If you procrastinated on your Valentine’s Day plans this year but still want to avoid stereotypical sentimental schtick, there’s no need to panic. Here’s a list of last-minute ideas that will let you avoid feeling too mushy.
1. Throw a party: There’s no hard and fast rule against involving your friends in your V-Day celebration—just make sure your significant other is OK with it first. And if your relationship is somewhat new, this is a fun and easy way to take some of the pressure off. If you’re not much for party planning, just hang up a few tacky decorations, tell your guests to BYOB and let the good times roll. This one works if you’re single too, of course.
2. Organize Galentine’s Day: Popularized by Amy Poehler’s character Leslie Knope on Parks and Recreation, Galentine’s Day gives women a chance to celebrate all the lovely ladies in their lives. It transforms a day of appreciation for romantic love into one for friendship. While the Parks and Rec crew traditionally observes the unofficial holiday on Feb. 13, Leslie would likely approve of extending the celebration. And although there’s no male version of Galentine’s, men should feel free to use the 14th to pay tribute to their bromances.
3. Volunteer: Use Valentine’s Day as an opportunity to give back. Pick out a charity with your significant other and plan to spend the day together helping out in whatever way you can. Many charities even host special events or fundraisers organized around V-Day. Whether you choose a soup kitchen, animal shelter or community garden, the experience is sure to make you feel more connected with both your partner and your fellow man.
4. Make breakfast in bed…for dinner: Valentine’s Day is on a Sunday this year, which means that it’s the perfect opportunity for both you and your person to sleep in. Rather than one of you feeling obligated to rise and shine in order to prepare an elaborate meal, make a plan the night before to order delivery whenever both of you wake up. Then simulate the breakfast in bed experience later that night by cooking up brinner (a.k.a breakfast for dinner) together and feasting on it in bed. Besides, who doesn’t love the rebellious feeling that eating pancakes at 8 p.m. gives you?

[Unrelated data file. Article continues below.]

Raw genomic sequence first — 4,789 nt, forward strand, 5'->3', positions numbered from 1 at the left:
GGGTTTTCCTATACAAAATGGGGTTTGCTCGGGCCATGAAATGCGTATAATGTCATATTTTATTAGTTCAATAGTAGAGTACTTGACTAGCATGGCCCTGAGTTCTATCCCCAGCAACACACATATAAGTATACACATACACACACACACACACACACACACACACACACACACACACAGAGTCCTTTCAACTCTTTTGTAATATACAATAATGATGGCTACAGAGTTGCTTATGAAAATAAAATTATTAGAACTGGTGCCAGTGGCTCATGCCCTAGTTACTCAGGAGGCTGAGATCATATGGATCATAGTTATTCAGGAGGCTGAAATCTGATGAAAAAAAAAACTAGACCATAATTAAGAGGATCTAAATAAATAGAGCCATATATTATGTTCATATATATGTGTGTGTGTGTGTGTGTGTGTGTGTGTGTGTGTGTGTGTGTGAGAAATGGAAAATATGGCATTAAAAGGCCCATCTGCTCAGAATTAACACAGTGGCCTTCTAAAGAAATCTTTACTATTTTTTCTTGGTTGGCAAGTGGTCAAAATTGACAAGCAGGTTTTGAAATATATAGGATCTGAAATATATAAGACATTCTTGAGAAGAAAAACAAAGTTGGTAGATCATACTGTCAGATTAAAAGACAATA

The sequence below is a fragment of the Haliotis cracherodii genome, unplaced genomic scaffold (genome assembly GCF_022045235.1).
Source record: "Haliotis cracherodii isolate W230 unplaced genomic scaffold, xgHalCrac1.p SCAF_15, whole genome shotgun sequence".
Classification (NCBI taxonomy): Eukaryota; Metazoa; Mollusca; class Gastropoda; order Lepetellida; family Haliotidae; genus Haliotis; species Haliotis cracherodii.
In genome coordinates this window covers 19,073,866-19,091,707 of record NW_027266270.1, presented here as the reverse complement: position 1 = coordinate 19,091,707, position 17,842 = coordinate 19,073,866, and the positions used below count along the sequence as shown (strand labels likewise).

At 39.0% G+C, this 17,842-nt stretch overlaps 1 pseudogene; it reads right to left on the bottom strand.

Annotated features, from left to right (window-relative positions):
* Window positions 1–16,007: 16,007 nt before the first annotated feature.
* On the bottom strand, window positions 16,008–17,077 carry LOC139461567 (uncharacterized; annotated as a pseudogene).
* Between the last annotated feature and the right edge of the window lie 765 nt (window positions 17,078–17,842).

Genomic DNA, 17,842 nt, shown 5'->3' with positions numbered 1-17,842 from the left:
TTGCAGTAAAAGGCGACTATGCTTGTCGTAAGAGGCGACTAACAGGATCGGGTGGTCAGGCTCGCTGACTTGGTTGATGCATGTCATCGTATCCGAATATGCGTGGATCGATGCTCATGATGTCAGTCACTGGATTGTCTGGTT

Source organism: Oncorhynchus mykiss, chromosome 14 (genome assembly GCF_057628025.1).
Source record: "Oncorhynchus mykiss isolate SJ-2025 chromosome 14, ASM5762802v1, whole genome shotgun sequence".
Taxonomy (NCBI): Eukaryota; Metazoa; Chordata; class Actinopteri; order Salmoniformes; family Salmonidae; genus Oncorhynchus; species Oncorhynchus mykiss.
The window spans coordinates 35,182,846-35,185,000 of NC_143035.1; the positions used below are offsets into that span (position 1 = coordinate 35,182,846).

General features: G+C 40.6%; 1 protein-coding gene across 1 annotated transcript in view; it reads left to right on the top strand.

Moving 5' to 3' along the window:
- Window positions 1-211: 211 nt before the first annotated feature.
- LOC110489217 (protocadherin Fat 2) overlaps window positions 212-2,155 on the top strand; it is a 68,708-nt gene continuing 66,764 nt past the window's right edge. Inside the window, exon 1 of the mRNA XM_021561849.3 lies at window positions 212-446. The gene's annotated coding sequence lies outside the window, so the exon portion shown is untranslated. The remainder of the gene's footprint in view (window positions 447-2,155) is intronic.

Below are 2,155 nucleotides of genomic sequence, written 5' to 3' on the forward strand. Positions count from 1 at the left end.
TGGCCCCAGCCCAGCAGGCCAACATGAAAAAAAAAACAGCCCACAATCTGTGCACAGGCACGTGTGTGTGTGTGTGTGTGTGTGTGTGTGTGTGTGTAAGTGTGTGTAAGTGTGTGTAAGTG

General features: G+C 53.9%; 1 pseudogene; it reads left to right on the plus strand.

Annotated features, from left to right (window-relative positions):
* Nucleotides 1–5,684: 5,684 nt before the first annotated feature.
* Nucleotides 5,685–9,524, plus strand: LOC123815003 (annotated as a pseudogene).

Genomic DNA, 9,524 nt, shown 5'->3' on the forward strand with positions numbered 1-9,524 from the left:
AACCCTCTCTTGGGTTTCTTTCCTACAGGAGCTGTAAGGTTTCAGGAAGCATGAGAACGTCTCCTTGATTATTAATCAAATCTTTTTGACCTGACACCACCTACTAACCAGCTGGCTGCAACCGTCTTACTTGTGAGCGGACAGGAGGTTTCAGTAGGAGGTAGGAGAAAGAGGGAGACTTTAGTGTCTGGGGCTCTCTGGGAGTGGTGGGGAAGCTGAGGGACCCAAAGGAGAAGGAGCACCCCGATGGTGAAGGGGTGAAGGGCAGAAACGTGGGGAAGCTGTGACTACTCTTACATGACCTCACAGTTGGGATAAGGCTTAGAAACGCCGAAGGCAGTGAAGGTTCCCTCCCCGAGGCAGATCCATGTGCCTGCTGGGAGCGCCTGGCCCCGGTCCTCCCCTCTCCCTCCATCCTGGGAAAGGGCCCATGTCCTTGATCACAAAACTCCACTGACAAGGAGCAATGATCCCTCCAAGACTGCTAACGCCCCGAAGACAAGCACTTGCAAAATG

Read More: The Best of Valentine’s Day
5. Create DIY gifts: Instead of blowing your money on expensive flowers and candy that will last a few days at best, agree to give each other homemade presents. Or, even better, craft some things together that you can both enjoy. Check out Pinterest for some DIY ideas that go beyond cliché mixtapes and greeting cards.
6. Plan a theme night: Sappy love poems and cheesy rom-coms exist for a reason, but they aren’t everyone’s cup of tea. This year, forget the hearts and roses and center your Valentine’s Day around one of you and your better half’s shared interests. Whether it’s a favorite city, TV show or sports team, try to go all out on the theme for maximum enjoyment. Not to mention that planning the night will be half the fun if it’s something you’re both enthusiastic about.
7. Indulge in an extreme experience: For the thrill-seeking couple, Feb. 14 is the perfect day to live on the edge. Choose from skydiving (Miami Skydiving Center: $349 Valentine’s Day special; Skydive Chicago: gift cards available starting at $25), driving a race car (NASCAR Racing Experience: e-gift cards available for any dollar amount), or hang-gliding (Cloud 9 New York: $180; Cloud 9 Los Angeles: $229). After all, nothing says, “I love you,” like jumping out of a plane together.
8. Nothing: Part of the reason that Valentine’s Day often doesn’t live up to the hype is that people have such high expectations. If you decide beforehand to treat it as just an ordinary day, it’s much more likely to be a relaxing — and non-argument-inducing — experience. Sleep in late. Binge-watch that show you’ve been meaning to check out. Read your favorite trashy magazine. Order in from your favorite takeout spot. Seriously, whatever floats your boat.
More Must-Read Stories From TIME
- How an Online Pharmacy Sold Millions Worth Of Dubious COVID-19 Drugs — While Patients Paid the Price
- Why Literally Millions of Americans Are Quitting Their Jobs
- Meet the Women Participating in the Study That Could Change Future of Breast Cancer
- Inside the Battle for the Hearts and Minds of Tomorrow's Business Leaders
- An Innovative Washington Law Aims to Get Foreign-Trained Doctors Back in Hospitals
- Why the Ex-Husband of a Missing Chinese Billionaire Is Risking All to Tell Their Story
- Timothée Chalamet Wants You to Wear Your Heart on Your Sleeve